Senior Women Get An Old Classic For Their Championship Tourney
By Brad Ziemer. British Columbia Golf
KELOWNA -- British Columbia is blessed with a number of golf courses that perhaps can be best described as old classics. Kelowna Golf & Country Club is one such example. It has been around since the 1920s and nearly 100 years later boasts a membership of about 1,300.
The course, which was re-designed by A.V. Macan in the early 1960s, is the site of this year’s B.C. Senior Women’s/Super Senior & Stableford Championships. A field of 94 women, including last year’s Senior Women’s champion Jackie Little of Port Alberni, is expected for the 54-hole event that runs Tuesday through Thursday.
They will face a course that is known to present all sorts of different challenges to players. “The greens are definitely a little bit subtle and tricky and some of our older original greens have some slope to contend with,” says head professional Rob Anderson. “It is a course that forces you to hit different kinds of shots. It has terrain changes, there are straight holes, doglegs, you name it.”
One of the unique things about Kelowna is that for women it normally has five par 3s, six par 5s and seven par 4s and plays as a par 73. However, the par 5 18th hole will play as a par 4 from the forward tees at the tournament and the course will play as a par 72.
Anderson felt like he was coming back home when he joined the club nearly seven years ago as head pro. “We used to live right on the second hole back in the mid-1970s and that is where I started bashing the ball around,” Anderson said. “And then we returned from Winnipeg in 1984, so I was a junior member for two or three seasons and an intermediate for a couple of seasons.”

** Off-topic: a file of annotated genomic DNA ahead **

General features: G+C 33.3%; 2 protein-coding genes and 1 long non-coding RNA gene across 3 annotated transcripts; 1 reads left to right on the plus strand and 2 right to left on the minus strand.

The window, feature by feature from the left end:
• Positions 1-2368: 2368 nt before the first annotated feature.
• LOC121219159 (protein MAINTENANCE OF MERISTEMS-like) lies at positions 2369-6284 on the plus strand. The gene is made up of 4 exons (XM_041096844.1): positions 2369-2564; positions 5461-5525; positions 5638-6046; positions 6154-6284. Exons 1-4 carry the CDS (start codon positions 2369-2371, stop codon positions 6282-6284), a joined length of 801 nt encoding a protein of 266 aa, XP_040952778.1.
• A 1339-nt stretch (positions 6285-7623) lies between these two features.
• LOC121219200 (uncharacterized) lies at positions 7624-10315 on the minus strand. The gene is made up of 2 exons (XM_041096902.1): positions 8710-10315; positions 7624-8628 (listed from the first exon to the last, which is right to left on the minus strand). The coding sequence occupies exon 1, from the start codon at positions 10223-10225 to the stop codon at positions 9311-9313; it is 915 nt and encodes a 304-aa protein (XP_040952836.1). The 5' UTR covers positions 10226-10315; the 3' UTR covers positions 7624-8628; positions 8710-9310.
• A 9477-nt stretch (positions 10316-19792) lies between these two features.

The club has had a number of different lives. “Back in the day it was 18 holes on sand greens, then it became a nine-hole course with grass greens and then in 1962 when Macan did the full redesign it was 18 holes on grass greens,” Anderson said. “We are half to two-thirds of the way through a 10-year long-range project. So on some of the holes that have been redone for various reasons, green surrounds and bunkering are all sort of being put together to make it look like it is one cohesive design and in the style that Macan did things.”
The vast majority of play at Kelowna comes from its members, although the course does accept public play. It has a hugely popular men’s night every Wednesday that regularly attracts 150 or more players. One of them is often two-time PGA Tour winner Dave Barr, who is a lifetime member at Kelowna. “Dave is generally here from mid-May right through to the end of September,” Anderson said. “He plays men’s night every week.”
Another prominent player who knows Kelowna well is 13-time B.C. Amateur champion Doug Roxburgh, who has been a regular at Kelowna’s annual Ogopogo tourney every summer. “I have played way more competitive rounds there than anywhere else other than Marine Drive,” Roxburgh said. “I just think it is a great member’s golf course. It has got variety, the setting is magnificent with Dilworth Mountain in behind it and the conditioning of the course is always tremendous.”
Victoria’s Alison Murdoch, a four-time Canadian Senior Women’s champion who has also won two B.C. Senior Women’s titles, thinks Kelowna will be an excellent venue for the senior women.
“I think it will be a great test,” said Murdoch, who finished second recently in both the B.C. Mid-Amateur and Mid-Master Championships at Nanaimo Golf Club. “Some holes are very difficult there, with side-hill lies and so-on. But I am looking forward to it.”
This year, the B.C. Senior Women’s championship is being contested on its own. Last summer, it was held in conjunction with the B.C. Mid-Master Championship. Murdoch, who finished second to Little at last year’s Senior Women’s tourney and won the Super Senior title, hopes that will mean the course won’t be set up quite as tough as it was at last year’s championship at Cowichan Golf & Country Club. “The only people there this year are the seniors, so it won’t be a test for a bunch of mid-Masters thrown in as well,” she said.
The Senior women’s category is open to players 50 and older as of Aug. 24, the date of the national championship. The Super-Senior category is open to players 60 and over. The Stableford Championship will be contested in three flights based on handicap factor.